While markets were calm in July and August, September reaffirmed its tradition as a period of high volatility and uncertainty, registering a correction. All in all, the evolution of the main stock indices was positive in the third quarter and has been very positive in YTD terms (Table 1).
The Table illustrates the varying performance of stock markets in the major economic blocs (EU and US) and those in emerging nations (China & LatAm), which lag behind. The Spanish index may trail its European counterpart, but it weathers corrections better thanks to its reliance on companies with cyclical businesses.
September’s stock market decline reflects the renewed anxiety of investors. In recent weeks, concerns have re-emerged about a wide range of uncertainties and/or risks, the most relevant being:
- The easing rate of growth in the EU and US due to the impact of the COVID-19 Delta variant;
- Concerns about the future trajectory of inflation;
- The transition to a less expansionary monetary policy;
- Questions about the immediate performance of the Chinese economy and its impact on global growth;
- Supply shortages and the subsequent rise in prices, particularly in energy.
These issues are disrupting financial markets after three extraordinarily favourable years for equity investors, where low interest rates and a lax monetary environment stimulated rising prices across all asset classes.
We honestly do not know what the future holds and, although we are immersed in an accelerated social and economic transition, it is important to recognise that we have endured major changes before.
An ongoing preoccupation with avoiding uncertainty can trigger a detrimental level of anxiety, resulting in inaction. At EDM, we believe it is safer to focus on the quality of investments rather than trying to anticipate the short-term future of markets and the economy with any degree of certainty.
Equity investment drivers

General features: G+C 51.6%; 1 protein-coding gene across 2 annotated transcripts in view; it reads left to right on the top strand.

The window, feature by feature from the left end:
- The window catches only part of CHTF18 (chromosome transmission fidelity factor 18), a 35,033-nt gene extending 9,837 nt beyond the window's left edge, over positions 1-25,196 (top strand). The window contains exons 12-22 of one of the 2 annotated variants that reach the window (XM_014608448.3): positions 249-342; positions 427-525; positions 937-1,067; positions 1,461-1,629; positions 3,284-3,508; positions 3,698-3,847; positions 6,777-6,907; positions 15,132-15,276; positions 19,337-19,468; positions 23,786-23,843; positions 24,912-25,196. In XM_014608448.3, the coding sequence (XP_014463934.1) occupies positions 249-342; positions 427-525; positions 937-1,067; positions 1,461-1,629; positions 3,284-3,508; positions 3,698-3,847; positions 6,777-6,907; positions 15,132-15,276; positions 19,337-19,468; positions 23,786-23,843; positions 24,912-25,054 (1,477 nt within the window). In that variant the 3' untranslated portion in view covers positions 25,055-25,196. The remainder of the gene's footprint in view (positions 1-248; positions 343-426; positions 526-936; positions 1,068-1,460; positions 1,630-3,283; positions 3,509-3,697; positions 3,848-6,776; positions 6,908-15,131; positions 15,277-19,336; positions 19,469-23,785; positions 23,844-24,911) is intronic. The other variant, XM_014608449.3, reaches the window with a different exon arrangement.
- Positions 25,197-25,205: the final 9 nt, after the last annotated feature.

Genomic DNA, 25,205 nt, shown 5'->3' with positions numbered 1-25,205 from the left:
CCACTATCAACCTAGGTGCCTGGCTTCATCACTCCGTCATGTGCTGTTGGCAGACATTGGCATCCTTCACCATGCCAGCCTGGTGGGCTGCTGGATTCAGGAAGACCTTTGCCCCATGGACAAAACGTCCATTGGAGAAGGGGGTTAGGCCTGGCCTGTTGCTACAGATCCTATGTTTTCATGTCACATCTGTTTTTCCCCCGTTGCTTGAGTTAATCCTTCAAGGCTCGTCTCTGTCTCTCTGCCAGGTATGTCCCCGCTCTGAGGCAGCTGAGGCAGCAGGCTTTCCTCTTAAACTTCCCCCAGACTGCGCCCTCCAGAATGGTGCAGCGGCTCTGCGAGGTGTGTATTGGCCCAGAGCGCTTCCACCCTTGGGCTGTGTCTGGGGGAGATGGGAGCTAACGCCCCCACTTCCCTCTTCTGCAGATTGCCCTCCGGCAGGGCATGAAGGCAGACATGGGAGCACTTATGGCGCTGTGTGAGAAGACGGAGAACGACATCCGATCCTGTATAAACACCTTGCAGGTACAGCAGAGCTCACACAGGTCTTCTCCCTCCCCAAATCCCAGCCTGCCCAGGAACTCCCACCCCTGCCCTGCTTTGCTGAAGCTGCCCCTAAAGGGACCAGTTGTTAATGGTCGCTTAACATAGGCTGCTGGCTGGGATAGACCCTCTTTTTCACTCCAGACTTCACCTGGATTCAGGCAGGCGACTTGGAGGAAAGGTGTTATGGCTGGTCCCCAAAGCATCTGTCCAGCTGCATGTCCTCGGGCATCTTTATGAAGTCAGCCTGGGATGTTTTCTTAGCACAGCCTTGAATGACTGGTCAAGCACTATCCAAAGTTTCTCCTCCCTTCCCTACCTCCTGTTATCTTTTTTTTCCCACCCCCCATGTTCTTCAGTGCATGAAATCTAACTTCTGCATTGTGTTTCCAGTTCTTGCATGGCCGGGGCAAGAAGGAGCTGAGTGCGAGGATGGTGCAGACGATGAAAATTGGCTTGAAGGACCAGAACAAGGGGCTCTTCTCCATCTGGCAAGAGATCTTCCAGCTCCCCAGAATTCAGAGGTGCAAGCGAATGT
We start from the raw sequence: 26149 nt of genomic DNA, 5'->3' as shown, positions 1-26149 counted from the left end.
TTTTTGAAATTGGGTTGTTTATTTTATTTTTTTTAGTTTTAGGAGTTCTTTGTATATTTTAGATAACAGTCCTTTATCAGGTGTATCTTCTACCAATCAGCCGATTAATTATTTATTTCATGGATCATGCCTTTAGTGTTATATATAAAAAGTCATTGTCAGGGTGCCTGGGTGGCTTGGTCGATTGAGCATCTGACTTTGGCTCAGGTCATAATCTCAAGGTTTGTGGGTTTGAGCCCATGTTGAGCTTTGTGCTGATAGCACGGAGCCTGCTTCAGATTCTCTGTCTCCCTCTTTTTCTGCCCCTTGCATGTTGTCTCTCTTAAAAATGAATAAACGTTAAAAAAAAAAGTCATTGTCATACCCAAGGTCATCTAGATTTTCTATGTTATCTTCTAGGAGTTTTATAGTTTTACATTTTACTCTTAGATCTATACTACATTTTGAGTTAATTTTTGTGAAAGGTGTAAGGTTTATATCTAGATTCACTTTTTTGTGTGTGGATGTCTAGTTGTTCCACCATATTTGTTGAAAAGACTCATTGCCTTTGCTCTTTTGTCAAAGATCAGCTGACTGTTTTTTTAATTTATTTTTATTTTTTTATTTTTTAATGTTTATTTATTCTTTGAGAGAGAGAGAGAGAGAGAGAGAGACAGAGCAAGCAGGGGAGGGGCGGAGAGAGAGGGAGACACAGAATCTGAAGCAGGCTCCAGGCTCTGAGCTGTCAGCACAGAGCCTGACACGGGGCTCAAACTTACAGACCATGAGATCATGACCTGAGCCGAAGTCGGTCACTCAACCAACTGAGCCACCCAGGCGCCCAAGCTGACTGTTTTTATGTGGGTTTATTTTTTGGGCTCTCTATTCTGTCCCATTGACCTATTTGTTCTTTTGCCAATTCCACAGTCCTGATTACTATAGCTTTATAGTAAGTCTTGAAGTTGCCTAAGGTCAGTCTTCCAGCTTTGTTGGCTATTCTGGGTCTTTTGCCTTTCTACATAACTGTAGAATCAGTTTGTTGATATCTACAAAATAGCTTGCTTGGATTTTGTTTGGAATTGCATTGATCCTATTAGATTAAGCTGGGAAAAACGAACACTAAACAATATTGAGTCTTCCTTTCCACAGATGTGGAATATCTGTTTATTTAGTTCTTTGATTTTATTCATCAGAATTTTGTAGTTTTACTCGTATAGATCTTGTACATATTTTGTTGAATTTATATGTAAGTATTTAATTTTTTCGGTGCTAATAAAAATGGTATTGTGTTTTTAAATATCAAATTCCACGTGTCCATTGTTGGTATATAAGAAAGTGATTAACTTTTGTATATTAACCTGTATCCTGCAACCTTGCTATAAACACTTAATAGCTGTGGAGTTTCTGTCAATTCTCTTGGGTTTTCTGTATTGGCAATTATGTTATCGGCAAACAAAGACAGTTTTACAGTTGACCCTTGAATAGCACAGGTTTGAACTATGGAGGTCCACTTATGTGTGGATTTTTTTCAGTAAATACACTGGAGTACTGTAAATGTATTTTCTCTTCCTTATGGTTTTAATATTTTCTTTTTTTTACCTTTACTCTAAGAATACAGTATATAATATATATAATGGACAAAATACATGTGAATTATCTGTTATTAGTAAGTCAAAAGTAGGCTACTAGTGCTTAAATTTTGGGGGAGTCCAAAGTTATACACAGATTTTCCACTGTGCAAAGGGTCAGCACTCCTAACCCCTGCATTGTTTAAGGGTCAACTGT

Two drivers underpin the year’s results shown in Table 1:
- Driver no. 1: growth in earnings per share (EPS)
After an unprecedented economic slowdown in 2020, the EPS published in July far exceeded even the best expectations. But we can no longer buy the past and must, therefore, focus on the future. Table 2 illustrates EDM’s ∆ EPS estimates in 2021 and 2022 for our equity funds.
Current interest rate levels “push” many bond investors toward equities: “There Is No Alternative” (TINA).
As the Graph demonstrates, dividend yields—particularly in Europe—far exceed debt profitability, attracting many conservative investors to equities.
Looking ahead: selectivity
It is difficult to pinpoint which of the above risks triggered the September correction given that, after the ample gains of the last three years, any reason serves as a good pretext to exit the market and thus quell anxiety.
Nonetheless, our view confirms that, if the EPS growth we expect occurs, valuations (P/E ratios) in 2022 will be similar to those of 2019, and even lower in the case of Spanish and Latin American shares. It seems difficult to assert that overvaluation is widespread.
At the moment, however, investors must contend with the easing rate of profit growth, which is inevitable in the service (reduced mobility) and industrial (supply shortages, energy prices) sectors. Thus, having reached the peak of y-o-y growth, global economic growth may be slowed—but not derailed—by these factors. In this context, the key to successful investment will once again be selectivity.
No one can say for certain whether current inflation trends will be temporary or persistent. Therefore, it is crucial to invest in companies that—if inflation were to last over time—have the ability to set prices by passing on cost increases and thus protecting their margins.
The extraordinary companies that make up our portfolios have that ability. Generally speaking, those we call “quality companies” provide conservative investors with spectacular long-term appreciations thanks to compound interest and protection against inflation.
The role of bonds
Despite repeated predictions about the end of the prolonged bond supercycle that began in 1983, the fact remains that it persists, though we may see its decline in the coming years.
There are concerns about a protracted period of inflation at current levels, which would put pressure on bond prices. An adjustment, via price declines, requires the utmost caution.
The reality today is that the traditional role of bonds—to generate income and reduce volatility—has yielded part of its appeal to so-called investments in illiquid assets, be they real estate, infrastructure, or private capital. We must remain attentive to this.
In conclusion: the return of volatility
To conclude, markets must adapt to a less linear and more variable environment, defined by i) concerns about growth rates; ii) inflation rates exceeding those of the last 10 years; and iii) increasing political and social polarisation. Is it the end of the world? No, we don’t think so. We have endured similar periods in the past and the best companies will help us successfully weather whatever lies ahead. Still, the peaceful tranquillity of markets in recent months may have momentarily drawn to a close… in other words, a return to normality!
2. Driver no. 2: low interest rates (TINA